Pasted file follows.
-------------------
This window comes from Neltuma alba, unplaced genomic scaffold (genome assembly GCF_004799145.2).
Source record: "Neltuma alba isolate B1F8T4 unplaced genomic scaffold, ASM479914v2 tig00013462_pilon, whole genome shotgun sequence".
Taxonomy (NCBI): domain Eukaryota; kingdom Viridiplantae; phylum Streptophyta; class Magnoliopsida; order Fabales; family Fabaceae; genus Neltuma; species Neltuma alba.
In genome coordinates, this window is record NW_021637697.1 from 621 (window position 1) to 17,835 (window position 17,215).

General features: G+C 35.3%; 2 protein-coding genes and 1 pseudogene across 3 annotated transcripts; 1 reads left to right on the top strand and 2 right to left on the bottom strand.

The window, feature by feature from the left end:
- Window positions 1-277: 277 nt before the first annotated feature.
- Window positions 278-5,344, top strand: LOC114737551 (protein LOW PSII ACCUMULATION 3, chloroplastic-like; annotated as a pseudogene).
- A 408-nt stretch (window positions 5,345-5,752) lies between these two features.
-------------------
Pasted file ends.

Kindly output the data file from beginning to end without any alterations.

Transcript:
This window comes from Neltuma alba, unplaced genomic scaffold (genome assembly GCF_004799145.2).
Source record: "Neltuma alba isolate B1F8T4 unplaced genomic scaffold, ASM479914v2 tig00013462_pilon, whole genome shotgun sequence".
Taxonomy (NCBI): domain Eukaryota; kingdom Viridiplantae; phylum Streptophyta; class Magnoliopsida; order Fabales; family Fabaceae; genus Neltuma; species Neltuma alba.
In genome coordinates, this window is record NW_021637697.1 from 621 (window position 1) to 17,835 (window position 17,215).

General features: G+C 35.3%; 2 protein-coding genes and 1 pseudogene across 3 annotated transcripts; 1 reads left to right on the top strand and 2 right to left on the bottom strand.

The window, feature by feature from the left end:
- Window positions 1-277: 277 nt before the first annotated feature.
- Window positions 278-5,344, top strand: LOC114737551 (protein LOW PSII ACCUMULATION 3, chloroplastic-like; annotated as a pseudogene).
- A 408-nt stretch (window positions 5,345-5,752) lies between these two features.